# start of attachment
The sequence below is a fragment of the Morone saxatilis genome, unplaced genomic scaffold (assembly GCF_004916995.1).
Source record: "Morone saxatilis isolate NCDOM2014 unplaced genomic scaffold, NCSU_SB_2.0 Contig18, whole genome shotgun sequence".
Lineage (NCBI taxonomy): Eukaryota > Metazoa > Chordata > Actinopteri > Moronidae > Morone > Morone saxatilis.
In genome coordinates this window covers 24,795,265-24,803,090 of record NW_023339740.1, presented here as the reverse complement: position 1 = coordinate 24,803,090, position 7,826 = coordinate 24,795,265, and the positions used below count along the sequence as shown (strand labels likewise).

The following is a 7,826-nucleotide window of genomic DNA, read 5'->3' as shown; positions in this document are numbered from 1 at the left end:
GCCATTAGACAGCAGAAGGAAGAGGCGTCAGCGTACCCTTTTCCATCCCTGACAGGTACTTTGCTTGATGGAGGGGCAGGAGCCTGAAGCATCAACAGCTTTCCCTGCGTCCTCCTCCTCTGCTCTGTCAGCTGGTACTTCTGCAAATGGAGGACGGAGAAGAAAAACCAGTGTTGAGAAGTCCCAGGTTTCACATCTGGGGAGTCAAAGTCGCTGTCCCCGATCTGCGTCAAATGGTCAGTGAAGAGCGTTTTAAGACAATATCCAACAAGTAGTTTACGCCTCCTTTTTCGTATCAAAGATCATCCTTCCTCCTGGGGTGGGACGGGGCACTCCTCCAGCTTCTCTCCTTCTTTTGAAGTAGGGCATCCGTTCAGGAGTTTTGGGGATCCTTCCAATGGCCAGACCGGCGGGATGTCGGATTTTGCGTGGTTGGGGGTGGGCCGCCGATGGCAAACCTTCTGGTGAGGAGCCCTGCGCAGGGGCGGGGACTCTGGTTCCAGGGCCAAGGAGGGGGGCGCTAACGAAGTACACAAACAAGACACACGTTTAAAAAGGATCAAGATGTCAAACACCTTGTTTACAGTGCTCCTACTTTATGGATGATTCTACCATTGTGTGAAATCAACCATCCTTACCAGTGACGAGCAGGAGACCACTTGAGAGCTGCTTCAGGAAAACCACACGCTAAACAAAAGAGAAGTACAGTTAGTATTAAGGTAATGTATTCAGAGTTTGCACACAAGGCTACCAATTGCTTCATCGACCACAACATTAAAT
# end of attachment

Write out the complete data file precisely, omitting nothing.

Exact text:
The sequence below is a fragment of the Morone saxatilis genome, unplaced genomic scaffold (assembly GCF_004916995.1).
Source record: "Morone saxatilis isolate NCDOM2014 unplaced genomic scaffold, NCSU_SB_2.0 Contig18, whole genome shotgun sequence".
Lineage (NCBI taxonomy): Eukaryota > Metazoa > Chordata > Actinopteri > Moronidae > Morone > Morone saxatilis.
In genome coordinates this window covers 24,795,265-24,803,090 of record NW_023339740.1, presented here as the reverse complement: position 1 = coordinate 24,803,090, position 7,826 = coordinate 24,795,265, and the positions used below count along the sequence as shown (strand labels likewise).

The following is a 7,826-nucleotide window of genomic DNA, read 5'->3' as shown; positions in this document are numbered from 1 at the left end:
GCCATTAGACAGCAGAAGGAAGAGGCGTCAGCGTACCCTTTTCCATCCCTGACAGGTACTTTGCTTGATGGAGGGGCAGGAGCCTGAAGCATCAACAGCTTTCCCTGCGTCCTCCTCCTCTGCTCTGTCAGCTGGTACTTCTGCAAATGGAGGACGGAGAAGAAAAACCAGTGTTGAGAAGTCCCAGGTTTCACATCTGGGGAGTCAAAGTCGCTGTCCCCGATCTGCGTCAAATGGTCAGTGAAGAGCGTTTTAAGACAATATCCAACAAGTAGTTTACGCCTCCTTTTTCGTATCAAAGATCATCCTTCCTCCTGGGGTGGGACGGGGCACTCCTCCAGCTTCTCTCCTTCTTTTGAAGTAGGGCATCCGTTCAGGAGTTTTGGGGATCCTTCCAATGGCCAGACCGGCGGGATGTCGGATTTTGCGTGGTTGGGGGTGGGCCGCCGATGGCAAACCTTCTGGTGAGGAGCCCTGCGCAGGGGCGGGGACTCTGGTTCCAGGGCCAAGGAGGGGGGCGCTAACGAAGTACACAAACAAGACACACGTTTAAAAAGGATCAAGATGTCAAACACCTTGTTTACAGTGCTCCTACTTTATGGATGATTCTACCATTGTGTGAAATCAACCATCCTTACCAGTGACGAGCAGGAGACCACTTGAGAGCTGCTTCAGGAAAACCACACGCTAAACAAAAGAGAAGTACAGTTAGTATTAAGGTAATGTATTCAGAGTTTGCACACAAGGCTACCAATTGCTTCATCGACCACAACATTAAAT